Residential proximity to schools is a relatively unexplored topic, especially as concerns its link to socially disadvantaged and immigrant-origin students. Such students may be more likely to attend the nearest school to their home, since their (families’) knowledge of school system is weak and school selection depends more on convenience than on evaluation of multiple schools’ pros and cons. This paper examines if, and to what extent, home-school distance differentiates native and immigrant-origin students’ educational experiences. Analyses – carried out in two Northern Italian cities (Milan and Bologna) and referring to students enrolled in the compulsory and comprehensive final year of lower secondary education in the 2014/15 school year – focus on minimum and actual home-school distances, the share of students engaging in ‘flight’ from the nearest school, and the appeal exerted by schools on culturally advantaged families. Results show that native and immigrant-origin students’ school proximity is almost the same. Nonetheless, natives are more likely to attend schools that are farther from home; noteworthy differences are detectable in some disadvantaged areas. Native families, especially in Milan, are more likely to ‘flee’ towards non-state schools, which display a particularly strong appeal towards native families featuring high parental education status.

Home-school distance among native and immigrant-origin lower secondary students in urban Northern Italy

Debora Mantovani
;
Giancarlo Gasperoni;Federica Santangelo
2022

Abstract

Residential proximity to schools is a relatively unexplored topic, especially as concerns its link to socially disadvantaged and immigrant-origin students. Such students may be more likely to attend the nearest school to their home, since their (families’) knowledge of school system is weak and school selection depends more on convenience than on evaluation of multiple schools’ pros and cons. This paper examines if, and to what extent, home-school distance differentiates native and immigrant-origin students’ educational experiences. Analyses – carried out in two Northern Italian cities (Milan and Bologna) and referring to students enrolled in the compulsory and comprehensive final year of lower secondary education in the 2014/15 school year – focus on minimum and actual home-school distances, the share of students engaging in ‘flight’ from the nearest school, and the appeal exerted by schools on culturally advantaged families. Results show that native and immigrant-origin students’ school proximity is almost the same. Nonetheless, natives are more likely to attend schools that are farther from home; noteworthy differences are detectable in some disadvantaged areas. Native families, especially in Milan, are more likely to ‘flee’ towards non-state schools, which display a particularly strong appeal towards native families featuring high parental education status.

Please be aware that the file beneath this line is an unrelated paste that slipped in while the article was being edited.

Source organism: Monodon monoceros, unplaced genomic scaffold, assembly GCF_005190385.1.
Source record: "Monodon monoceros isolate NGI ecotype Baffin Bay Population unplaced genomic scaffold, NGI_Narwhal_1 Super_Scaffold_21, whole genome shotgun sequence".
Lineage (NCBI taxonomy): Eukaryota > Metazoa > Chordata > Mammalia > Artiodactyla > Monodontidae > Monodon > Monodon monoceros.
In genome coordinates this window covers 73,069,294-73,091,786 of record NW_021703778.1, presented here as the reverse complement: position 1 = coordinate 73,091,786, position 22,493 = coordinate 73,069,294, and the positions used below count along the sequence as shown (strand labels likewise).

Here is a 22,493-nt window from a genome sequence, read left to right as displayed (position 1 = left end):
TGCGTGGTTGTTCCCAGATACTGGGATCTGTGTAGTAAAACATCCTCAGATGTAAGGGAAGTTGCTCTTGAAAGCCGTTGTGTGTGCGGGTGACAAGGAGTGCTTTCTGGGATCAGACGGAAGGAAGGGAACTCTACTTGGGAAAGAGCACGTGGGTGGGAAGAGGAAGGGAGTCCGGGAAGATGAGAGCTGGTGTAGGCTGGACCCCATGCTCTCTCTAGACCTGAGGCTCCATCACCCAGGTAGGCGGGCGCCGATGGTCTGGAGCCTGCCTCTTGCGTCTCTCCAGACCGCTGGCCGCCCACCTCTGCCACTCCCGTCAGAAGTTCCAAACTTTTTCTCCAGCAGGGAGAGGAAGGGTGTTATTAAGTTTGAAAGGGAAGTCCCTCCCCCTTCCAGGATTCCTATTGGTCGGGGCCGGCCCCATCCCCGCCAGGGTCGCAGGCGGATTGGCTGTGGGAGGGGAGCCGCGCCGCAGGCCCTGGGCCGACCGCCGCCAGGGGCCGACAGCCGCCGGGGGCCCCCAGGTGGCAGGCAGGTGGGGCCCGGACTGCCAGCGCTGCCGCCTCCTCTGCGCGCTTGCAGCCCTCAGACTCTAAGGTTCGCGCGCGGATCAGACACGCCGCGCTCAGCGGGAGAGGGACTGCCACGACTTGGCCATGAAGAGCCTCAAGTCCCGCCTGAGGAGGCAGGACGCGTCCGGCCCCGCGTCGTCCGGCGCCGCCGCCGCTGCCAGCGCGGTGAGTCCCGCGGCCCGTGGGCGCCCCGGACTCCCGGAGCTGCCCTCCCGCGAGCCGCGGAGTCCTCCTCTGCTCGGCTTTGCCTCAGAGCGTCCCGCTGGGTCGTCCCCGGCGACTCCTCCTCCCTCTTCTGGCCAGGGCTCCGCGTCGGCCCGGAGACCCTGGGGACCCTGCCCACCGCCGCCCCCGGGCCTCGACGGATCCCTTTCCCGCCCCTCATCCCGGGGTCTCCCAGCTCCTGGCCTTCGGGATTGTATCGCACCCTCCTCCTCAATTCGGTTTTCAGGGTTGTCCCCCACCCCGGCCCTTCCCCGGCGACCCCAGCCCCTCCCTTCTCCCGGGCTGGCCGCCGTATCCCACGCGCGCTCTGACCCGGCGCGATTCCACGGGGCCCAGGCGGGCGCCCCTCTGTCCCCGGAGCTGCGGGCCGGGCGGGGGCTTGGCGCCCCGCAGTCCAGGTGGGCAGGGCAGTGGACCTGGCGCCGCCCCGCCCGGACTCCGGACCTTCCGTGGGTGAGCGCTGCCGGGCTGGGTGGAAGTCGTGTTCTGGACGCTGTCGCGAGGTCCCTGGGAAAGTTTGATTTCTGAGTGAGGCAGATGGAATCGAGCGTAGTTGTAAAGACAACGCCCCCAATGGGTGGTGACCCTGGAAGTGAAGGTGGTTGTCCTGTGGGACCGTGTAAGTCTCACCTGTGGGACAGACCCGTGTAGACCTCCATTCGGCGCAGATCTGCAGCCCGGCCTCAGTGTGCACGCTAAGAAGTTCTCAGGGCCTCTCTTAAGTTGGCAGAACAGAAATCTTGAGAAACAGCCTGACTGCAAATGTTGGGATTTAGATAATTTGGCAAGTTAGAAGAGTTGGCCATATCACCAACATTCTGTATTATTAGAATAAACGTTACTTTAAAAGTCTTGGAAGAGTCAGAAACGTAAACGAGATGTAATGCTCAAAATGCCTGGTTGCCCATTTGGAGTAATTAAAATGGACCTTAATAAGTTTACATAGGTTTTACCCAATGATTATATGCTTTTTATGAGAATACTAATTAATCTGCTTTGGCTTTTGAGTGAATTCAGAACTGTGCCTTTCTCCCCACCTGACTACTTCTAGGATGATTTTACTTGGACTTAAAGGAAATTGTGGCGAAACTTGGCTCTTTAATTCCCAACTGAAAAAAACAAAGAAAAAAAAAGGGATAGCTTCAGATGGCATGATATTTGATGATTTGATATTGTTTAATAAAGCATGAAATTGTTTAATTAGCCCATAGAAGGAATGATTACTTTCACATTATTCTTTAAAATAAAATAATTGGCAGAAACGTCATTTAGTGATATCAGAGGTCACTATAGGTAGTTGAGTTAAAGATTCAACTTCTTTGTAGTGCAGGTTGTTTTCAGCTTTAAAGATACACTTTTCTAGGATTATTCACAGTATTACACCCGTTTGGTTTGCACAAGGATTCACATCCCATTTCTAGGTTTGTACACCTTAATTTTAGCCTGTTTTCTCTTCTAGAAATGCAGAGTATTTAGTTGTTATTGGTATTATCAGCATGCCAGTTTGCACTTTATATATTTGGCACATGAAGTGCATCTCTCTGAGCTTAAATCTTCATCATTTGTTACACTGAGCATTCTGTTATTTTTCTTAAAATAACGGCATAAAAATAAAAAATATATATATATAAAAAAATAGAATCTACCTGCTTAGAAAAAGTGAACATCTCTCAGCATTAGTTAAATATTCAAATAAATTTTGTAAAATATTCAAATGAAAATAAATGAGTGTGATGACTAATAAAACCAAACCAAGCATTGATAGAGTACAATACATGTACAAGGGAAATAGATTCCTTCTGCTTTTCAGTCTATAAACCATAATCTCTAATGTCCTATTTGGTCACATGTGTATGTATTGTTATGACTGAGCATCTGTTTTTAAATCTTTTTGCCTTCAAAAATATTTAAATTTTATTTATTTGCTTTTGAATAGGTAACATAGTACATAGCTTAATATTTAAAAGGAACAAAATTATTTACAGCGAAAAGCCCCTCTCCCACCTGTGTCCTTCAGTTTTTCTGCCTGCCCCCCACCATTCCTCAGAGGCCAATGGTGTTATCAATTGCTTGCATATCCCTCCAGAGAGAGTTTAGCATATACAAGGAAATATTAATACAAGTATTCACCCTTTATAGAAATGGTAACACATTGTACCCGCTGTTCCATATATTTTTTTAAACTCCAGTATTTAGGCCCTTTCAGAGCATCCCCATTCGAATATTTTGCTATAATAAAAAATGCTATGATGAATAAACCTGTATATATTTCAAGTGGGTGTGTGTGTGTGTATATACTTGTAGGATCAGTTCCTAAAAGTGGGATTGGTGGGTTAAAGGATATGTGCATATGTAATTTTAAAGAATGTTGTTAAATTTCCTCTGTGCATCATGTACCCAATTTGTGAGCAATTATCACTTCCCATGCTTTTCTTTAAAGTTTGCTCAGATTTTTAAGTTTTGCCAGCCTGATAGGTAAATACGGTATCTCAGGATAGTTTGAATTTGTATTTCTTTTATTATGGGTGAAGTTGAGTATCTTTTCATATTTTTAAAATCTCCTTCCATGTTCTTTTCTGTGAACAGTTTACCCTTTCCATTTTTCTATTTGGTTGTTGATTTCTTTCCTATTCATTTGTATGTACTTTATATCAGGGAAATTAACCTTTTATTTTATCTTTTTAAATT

Debora Mantovani; Giancarlo Gasperoni; Federica Santangelo
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Utilizza questo identificativo per citare o creare un link a questo documento: https://hdl.handle.net/11585/832347
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